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Adam Riches Rides!

Note: This review is from 2010

Review by Corry Shaw

Adam Riches certainly created a buzz last year and although it was always going to be difficult for him to match that perfection, he certainly gets close with his new stable of characters and sketches.

This year we see even more audience interaction as we become an integral part of almost every sketch, be it as active stage hands throwing on props, main characters in the narrative or simply the riders of the Centaur Pierce Brosnan – yes, it is as surreal as it sounds.

Heavily dependent on his audiences willingness to join in and have fun, it is vital that Riches chooses the right bystanders to take part. So it is a huge shame that part of his front row today are not only reluctant but actually obstructive. Being the consummate showman, Riches makes the most of the difficult situation and even with the standoffish helpers, he still manages to create a captivating and hilarious hour.

Only on the Fringe and only in a Riches production would the opening feature the weird centaur performing a showbiz song-and-dance number. And he starts the way he means to go on, with everything pushed to the limits of oddness while remaining firmly inside the boundaries of hilarity.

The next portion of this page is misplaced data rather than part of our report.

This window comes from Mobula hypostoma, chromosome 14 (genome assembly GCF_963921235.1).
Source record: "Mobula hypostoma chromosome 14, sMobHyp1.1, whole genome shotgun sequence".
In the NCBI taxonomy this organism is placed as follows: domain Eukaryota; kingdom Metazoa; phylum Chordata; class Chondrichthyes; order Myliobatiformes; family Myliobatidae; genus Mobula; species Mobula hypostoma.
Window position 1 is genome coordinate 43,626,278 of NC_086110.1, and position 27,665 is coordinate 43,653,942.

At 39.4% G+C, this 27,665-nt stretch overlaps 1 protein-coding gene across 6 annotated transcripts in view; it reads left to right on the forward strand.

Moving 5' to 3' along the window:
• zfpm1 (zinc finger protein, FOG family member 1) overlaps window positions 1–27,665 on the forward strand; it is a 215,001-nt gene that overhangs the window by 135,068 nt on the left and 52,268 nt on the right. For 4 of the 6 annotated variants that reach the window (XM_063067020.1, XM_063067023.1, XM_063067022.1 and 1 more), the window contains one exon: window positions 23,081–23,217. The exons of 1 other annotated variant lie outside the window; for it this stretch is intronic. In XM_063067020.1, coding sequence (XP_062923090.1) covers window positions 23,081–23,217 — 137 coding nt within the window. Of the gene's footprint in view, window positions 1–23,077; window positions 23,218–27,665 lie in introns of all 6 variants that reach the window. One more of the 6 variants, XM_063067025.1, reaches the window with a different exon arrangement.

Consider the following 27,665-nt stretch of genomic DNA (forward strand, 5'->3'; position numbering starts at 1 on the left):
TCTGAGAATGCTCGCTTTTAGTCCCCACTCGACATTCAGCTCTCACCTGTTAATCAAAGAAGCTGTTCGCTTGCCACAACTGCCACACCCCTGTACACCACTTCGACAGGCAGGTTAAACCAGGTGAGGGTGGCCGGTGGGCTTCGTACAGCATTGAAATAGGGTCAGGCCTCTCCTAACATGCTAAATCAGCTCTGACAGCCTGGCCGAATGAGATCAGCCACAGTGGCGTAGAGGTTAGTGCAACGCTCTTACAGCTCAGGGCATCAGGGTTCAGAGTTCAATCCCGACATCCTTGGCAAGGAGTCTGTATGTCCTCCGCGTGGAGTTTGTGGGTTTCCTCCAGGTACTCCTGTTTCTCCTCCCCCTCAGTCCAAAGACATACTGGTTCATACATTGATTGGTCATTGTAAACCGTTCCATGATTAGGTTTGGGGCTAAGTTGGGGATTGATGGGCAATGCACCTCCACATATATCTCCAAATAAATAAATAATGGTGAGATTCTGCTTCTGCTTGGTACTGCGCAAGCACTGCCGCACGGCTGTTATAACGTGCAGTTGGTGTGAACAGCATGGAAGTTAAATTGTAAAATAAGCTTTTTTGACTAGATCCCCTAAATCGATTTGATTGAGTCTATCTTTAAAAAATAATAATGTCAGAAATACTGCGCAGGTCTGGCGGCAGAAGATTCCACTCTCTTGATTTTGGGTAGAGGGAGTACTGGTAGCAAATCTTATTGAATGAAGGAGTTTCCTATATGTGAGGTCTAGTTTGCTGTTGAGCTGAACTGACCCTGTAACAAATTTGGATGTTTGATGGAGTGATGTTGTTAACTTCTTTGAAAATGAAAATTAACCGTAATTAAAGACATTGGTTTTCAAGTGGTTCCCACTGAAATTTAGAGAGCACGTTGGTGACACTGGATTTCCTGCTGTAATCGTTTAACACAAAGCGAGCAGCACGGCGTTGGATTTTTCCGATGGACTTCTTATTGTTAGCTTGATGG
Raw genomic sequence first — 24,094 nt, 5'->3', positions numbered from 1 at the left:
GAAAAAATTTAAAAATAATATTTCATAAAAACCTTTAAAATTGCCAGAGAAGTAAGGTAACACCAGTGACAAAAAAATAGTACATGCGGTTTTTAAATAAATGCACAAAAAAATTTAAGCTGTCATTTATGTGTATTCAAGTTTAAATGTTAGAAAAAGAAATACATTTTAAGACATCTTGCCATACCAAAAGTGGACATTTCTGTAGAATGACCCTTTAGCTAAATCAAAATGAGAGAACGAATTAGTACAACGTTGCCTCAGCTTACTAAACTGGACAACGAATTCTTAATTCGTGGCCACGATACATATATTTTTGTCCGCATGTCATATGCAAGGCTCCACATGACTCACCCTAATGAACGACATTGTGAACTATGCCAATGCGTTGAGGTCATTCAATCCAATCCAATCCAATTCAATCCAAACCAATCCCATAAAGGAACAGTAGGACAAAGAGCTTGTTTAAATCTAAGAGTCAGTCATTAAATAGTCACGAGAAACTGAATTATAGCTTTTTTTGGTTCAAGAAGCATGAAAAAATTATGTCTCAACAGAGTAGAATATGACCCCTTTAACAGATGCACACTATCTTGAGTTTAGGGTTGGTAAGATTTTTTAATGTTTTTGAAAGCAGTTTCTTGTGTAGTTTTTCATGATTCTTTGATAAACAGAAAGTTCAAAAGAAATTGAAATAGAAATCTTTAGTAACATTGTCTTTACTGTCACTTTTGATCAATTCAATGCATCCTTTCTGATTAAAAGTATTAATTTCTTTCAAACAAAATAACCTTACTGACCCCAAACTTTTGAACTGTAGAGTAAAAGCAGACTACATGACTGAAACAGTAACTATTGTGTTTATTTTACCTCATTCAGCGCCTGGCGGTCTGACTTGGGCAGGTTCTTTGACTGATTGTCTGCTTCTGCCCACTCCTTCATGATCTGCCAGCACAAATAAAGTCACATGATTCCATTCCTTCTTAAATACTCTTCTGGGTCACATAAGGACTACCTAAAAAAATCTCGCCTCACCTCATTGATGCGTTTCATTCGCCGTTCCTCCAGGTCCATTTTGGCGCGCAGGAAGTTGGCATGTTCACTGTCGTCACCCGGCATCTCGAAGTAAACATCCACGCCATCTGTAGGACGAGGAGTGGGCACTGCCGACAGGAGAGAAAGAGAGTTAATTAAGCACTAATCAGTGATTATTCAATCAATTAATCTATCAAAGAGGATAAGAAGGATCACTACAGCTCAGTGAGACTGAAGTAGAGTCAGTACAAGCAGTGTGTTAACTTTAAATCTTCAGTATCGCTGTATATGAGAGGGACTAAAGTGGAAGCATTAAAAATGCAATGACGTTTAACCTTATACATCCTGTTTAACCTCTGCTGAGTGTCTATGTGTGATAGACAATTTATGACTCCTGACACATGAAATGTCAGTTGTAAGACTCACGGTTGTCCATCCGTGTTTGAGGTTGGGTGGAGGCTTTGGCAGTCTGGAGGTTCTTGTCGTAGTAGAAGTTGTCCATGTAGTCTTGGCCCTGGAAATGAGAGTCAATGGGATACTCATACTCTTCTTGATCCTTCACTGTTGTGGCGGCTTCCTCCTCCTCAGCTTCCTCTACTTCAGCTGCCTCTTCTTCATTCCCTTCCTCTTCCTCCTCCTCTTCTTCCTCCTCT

Alongside the new addition, old favourite Victor Legit, the copyright enforcement officer, is back and he is packing more Yakult – much to the delight of those who have seen Riches perform before. Again there is a bizarre twist as Legit straps a panel of Yakult to his chest and encourages one of the more enthusiastic members of the front row to pound it with boxing gloves. Strange, superb and brilliantly funny.

There is a running narrative this year which I feel may have constricted Riches as the sketches least dependant on this arc were more entertaining than the ones that progressed the story. That said, there are huge laughs throughout and the sheer power of Riches’s boundlessly likeable performance pulls us through the very minor blips.

The main blip being what seems to be the scourge of this year’s sketch shows – technical problems. The sound levels are off on some of the audio used in scene transitions making it difficult to hear what’s going on. One of the sketches is lost as it is impossible to hear the voiceover and we are left to try to work out what is going on as Riches mimes punching cows onstage. It appears it is a pivotal scene and it takes a while to catch up with the narrative – a needless mistake.

Don't miss your chance to see this amazing performer in an intimate space, as it cannot be long before fame and TV steal him away from the Fringe. And if you do end up in the front row, please play along…

Review date: 20 Aug 2010
Reviewed by: Corry Shaw

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